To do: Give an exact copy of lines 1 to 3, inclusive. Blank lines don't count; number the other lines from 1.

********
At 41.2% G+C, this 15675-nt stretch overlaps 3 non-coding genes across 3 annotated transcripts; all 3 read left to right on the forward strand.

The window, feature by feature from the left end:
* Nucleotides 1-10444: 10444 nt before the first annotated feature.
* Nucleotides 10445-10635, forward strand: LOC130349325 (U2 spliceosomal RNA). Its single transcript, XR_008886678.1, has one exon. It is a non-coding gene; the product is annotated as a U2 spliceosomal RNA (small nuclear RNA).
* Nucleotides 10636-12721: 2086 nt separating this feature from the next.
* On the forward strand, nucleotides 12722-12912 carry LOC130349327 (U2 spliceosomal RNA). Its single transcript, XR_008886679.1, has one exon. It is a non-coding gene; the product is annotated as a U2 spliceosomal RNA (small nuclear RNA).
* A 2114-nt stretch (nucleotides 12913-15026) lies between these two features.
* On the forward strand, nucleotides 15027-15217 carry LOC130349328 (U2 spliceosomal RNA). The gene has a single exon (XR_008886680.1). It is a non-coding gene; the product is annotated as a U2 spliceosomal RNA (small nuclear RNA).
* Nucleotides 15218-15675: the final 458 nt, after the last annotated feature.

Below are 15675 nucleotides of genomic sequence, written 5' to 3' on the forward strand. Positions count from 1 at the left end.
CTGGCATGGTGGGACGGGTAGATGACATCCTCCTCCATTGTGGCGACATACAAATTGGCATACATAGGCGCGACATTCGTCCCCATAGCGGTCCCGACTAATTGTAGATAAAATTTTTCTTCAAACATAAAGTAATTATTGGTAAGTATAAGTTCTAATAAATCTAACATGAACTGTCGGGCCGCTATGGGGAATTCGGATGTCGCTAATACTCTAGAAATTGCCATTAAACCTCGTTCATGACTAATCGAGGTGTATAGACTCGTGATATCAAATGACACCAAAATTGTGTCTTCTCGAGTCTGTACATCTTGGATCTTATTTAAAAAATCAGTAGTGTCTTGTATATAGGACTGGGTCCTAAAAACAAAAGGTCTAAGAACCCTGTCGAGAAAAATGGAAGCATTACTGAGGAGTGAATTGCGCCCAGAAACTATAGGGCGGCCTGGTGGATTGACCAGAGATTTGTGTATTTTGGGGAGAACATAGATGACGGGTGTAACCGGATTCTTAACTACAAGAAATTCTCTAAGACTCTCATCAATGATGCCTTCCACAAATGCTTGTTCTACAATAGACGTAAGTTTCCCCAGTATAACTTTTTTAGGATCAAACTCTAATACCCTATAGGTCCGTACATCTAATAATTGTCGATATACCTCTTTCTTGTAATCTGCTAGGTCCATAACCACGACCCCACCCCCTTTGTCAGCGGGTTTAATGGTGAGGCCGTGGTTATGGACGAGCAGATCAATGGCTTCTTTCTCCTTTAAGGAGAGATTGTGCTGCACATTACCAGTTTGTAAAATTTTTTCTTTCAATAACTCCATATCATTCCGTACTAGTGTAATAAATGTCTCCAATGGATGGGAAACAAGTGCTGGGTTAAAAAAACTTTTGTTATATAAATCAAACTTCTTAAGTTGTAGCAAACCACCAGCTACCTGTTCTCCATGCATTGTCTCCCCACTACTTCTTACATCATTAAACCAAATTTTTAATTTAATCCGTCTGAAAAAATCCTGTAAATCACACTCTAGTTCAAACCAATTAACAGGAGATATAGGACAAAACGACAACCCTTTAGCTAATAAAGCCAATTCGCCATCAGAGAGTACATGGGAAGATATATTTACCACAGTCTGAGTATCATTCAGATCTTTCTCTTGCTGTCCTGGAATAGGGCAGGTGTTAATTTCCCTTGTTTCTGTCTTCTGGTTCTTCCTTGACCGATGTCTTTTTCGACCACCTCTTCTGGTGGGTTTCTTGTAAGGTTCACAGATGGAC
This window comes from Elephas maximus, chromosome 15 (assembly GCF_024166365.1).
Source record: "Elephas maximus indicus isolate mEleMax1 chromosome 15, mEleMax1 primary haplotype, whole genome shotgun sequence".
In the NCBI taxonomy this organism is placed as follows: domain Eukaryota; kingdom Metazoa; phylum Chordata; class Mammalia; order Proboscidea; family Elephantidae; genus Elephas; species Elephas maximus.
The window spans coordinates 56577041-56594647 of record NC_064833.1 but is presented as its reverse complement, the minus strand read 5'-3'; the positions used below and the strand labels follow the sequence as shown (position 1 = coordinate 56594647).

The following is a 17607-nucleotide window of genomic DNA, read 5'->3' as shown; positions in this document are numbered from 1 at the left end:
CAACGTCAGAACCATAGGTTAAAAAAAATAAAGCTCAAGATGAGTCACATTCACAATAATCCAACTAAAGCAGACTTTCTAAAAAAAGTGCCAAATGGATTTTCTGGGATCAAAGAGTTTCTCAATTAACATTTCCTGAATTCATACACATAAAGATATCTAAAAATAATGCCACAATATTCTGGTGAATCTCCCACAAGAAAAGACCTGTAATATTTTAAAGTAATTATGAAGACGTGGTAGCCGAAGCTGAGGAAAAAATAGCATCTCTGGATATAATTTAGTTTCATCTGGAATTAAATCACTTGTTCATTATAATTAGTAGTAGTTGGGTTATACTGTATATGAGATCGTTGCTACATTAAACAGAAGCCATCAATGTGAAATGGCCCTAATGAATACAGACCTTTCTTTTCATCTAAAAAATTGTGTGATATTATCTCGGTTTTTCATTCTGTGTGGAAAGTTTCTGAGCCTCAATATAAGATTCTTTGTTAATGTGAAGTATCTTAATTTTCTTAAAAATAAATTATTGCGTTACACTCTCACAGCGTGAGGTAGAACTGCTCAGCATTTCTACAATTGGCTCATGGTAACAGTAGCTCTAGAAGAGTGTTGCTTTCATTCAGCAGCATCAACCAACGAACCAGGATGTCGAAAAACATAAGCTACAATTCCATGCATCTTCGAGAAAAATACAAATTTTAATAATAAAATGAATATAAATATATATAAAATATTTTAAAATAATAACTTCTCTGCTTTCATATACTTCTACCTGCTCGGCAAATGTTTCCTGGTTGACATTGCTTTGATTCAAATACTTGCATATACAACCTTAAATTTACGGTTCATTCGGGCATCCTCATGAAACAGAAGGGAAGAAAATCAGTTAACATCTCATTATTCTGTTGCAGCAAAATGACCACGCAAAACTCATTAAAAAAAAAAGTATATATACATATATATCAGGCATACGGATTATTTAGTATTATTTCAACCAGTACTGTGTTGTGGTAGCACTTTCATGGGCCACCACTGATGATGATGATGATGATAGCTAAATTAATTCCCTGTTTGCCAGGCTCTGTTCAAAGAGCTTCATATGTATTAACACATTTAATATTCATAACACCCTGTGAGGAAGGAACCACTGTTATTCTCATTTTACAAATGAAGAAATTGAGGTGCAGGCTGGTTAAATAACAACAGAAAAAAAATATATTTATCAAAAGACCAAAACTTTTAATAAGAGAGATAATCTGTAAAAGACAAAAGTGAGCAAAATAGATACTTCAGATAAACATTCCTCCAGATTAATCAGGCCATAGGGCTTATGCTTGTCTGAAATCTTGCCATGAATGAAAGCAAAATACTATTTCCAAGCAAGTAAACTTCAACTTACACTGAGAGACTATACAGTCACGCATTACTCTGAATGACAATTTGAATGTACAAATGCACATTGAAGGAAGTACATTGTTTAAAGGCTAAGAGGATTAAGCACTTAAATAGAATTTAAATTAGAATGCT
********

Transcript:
At 41.2% G+C, this 15675-nt stretch overlaps 3 non-coding genes across 3 annotated transcripts; all 3 read left to right on the forward strand.

The window, feature by feature from the left end:
* Nucleotides 1-10444: 10444 nt before the first annotated feature.